This article is about the cognitive science of visual art. Artists create physical artifacts (such as sculptures or paintings) which depict people, objects, and events. These depictions are usually stylized rather than photo-realistic. How is it that humans are able to understand and create stylized representations? Does this ability depend on general cognitive capacities or an evolutionary adaptation for art? What role is played by learning and culture? Machine Learning can shed light on these questions. It's possible to train convolutional neural networks (CNNs) to recognize objects without training them on any visual art. If such CNNs can generalize to visual art (by creating and understanding stylized representations), then CNNs provide a model for how humans could understand art without innate adaptations or cultural learning. I argue that Deep Dream and Style Transfer show that CNNs can create a basic form of visual art, and that humans could create art by similar processes. This suggests that artists make art by optimizing for effects on the human object-recognition system. Physical artifacts are optimized to evoke real-world objects for this system (e.g. to evoke people or landscapes) and to serve as superstimuli for this system.
Currently, the digital media is in a transitional phase, where the format of the medium is changing from text-based to one with visuals. Due to this significant shift, advertising has to play catch up, to stay up-to-date with the latest trends the industry. On top of that, the marketing industry has to deal with ad-blockers, which blocks out intrusive advertisements. According to a study done by PageFair, there are at least 615 million devices that use Adblock regularly. As you can imagine, getting through these ad-blockers is an uphill task, because they keep disruptive advertisements at bay.
Pinterest is bringing full automation to Shop the Look, a feature that helps users buy products from companies that work with Pinterest, so you can, for example, buy a pair of jeans you see in a picture. Previously, Shop the Look, which made its debut in 2017, was powered by artificial intelligence to find objects in Pinned photos that resemble products in stock from vendors, but included a human in the loop for curation. The automated Shop the Look will begin with the home decor category. Full automation for Shop the Look also moves the company closer to its goal to make the world pinnable. Altogether, Pinterest users have made more than 175 billion Pins.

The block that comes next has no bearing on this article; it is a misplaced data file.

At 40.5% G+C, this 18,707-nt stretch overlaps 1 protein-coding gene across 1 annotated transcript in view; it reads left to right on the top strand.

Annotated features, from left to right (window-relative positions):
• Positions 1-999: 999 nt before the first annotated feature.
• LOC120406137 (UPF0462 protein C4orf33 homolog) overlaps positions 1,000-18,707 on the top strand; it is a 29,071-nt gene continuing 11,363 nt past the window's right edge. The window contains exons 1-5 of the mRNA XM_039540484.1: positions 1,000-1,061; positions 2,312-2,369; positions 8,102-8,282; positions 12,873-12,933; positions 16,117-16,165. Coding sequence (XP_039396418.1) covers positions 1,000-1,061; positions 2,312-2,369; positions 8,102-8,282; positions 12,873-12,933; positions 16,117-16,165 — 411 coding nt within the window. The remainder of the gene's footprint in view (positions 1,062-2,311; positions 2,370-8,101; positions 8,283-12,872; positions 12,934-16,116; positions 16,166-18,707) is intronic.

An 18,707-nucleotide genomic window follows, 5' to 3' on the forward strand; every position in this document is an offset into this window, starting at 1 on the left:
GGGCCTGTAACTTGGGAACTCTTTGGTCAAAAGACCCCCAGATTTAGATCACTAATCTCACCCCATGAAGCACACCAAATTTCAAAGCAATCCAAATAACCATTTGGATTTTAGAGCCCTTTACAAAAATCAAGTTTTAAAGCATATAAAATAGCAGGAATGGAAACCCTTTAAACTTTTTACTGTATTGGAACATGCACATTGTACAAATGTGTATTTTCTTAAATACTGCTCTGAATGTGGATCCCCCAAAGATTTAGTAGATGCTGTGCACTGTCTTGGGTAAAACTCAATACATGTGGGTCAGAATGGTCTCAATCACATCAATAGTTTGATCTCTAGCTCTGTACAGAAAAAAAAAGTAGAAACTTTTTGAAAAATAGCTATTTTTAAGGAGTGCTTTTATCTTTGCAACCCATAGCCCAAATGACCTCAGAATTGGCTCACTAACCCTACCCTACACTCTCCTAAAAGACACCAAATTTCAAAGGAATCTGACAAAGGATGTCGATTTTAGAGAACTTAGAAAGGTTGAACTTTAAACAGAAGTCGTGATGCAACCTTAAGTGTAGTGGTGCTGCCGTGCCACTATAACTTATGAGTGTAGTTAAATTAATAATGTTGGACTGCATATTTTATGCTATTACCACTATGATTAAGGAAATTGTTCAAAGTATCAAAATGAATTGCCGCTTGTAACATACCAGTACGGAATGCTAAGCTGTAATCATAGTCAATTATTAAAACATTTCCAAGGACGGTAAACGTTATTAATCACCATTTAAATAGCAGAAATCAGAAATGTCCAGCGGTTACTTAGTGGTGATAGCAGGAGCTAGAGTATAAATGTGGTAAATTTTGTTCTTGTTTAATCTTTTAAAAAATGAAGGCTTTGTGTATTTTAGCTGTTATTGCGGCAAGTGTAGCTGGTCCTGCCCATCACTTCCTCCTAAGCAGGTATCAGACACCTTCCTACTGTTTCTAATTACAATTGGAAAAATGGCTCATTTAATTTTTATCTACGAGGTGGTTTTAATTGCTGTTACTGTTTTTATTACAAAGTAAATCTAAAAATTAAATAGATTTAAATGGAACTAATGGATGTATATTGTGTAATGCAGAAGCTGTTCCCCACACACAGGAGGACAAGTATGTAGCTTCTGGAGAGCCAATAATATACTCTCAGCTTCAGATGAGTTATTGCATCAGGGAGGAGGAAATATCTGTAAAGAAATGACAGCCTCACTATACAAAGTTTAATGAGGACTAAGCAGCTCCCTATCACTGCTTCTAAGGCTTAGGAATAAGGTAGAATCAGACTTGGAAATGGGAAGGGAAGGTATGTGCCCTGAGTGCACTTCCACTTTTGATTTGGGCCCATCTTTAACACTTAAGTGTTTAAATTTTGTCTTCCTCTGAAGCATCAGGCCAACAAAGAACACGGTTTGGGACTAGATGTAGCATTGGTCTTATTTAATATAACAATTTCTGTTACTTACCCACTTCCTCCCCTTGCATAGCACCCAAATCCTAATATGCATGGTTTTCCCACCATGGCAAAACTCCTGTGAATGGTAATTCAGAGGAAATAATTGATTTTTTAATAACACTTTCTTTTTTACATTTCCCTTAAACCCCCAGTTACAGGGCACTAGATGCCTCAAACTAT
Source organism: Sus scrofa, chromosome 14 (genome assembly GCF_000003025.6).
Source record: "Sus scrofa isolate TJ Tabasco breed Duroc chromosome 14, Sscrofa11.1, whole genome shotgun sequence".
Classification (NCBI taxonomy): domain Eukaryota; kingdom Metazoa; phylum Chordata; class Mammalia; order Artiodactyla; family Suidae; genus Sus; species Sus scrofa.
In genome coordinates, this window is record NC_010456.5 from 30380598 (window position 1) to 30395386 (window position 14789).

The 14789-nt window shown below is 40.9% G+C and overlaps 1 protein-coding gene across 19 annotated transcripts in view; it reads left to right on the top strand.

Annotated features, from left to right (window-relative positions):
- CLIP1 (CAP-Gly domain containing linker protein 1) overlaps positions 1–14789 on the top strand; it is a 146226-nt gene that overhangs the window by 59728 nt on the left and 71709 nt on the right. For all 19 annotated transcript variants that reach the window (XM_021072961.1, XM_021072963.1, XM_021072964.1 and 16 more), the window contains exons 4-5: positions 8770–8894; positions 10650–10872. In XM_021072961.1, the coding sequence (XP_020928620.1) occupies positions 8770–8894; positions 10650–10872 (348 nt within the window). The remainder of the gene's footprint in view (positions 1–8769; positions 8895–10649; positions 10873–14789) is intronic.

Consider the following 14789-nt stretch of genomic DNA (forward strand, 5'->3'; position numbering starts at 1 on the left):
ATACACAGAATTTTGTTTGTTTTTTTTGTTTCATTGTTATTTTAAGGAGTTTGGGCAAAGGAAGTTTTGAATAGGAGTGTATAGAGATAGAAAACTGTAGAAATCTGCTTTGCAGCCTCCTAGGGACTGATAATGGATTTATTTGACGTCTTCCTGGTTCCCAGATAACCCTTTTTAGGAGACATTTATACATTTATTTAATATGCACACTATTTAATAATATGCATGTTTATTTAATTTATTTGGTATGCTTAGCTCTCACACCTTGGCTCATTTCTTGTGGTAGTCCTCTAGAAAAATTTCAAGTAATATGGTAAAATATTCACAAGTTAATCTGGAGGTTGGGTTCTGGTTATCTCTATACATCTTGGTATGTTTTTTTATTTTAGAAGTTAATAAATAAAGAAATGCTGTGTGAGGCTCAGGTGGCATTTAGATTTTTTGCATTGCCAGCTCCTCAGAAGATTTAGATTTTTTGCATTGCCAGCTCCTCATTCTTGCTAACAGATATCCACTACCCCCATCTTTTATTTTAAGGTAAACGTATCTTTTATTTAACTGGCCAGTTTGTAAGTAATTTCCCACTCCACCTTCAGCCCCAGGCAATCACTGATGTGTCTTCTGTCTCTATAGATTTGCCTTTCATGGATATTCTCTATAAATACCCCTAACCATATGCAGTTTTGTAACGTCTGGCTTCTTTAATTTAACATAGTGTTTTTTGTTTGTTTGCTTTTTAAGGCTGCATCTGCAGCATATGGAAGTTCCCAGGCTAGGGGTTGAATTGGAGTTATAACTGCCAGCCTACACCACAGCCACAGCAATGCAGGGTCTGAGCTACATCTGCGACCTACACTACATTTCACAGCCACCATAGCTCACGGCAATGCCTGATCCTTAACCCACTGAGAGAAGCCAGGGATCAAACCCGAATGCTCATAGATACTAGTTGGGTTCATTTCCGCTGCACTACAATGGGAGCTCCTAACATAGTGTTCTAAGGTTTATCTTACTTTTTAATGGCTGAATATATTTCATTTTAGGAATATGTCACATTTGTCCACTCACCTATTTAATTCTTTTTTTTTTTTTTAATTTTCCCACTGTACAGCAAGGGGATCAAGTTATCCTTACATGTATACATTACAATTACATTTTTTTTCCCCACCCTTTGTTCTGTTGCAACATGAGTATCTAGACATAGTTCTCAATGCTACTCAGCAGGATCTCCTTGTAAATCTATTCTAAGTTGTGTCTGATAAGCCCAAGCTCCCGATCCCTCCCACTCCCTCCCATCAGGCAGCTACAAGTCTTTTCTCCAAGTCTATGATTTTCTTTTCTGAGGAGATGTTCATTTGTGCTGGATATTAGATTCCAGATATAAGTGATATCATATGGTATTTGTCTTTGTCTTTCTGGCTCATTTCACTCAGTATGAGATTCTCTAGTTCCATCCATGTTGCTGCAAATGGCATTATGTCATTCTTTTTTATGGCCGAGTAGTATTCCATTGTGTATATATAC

While vision-language integration is important for a wide range of Artificial Intelligence (AI) prototypes and applications, the notion of integration has not been established within a theoretical framework that would allow for more thorough research on the issue. In this paper, we attempt to explore the reasons that dictate this content integration by bringing together Searle's theory of intentionality, the symbol grounding problem, as well as arguments regarding the nature of images and language developed within different AI subfields. In doing so, the Double-Grounding theory emerges which provides an explanatory theoretical definition for visionlanguage integration. In correlating the need for visionlanguage integration with inherent characteristics of the integrated media and in associating this need with an agent's intentionality and intelligence, the work presented in this paper aims at providing a theoretically established --and therefore solid-- common ground for currently isolated and scattered multimedia integration research in AI subfields.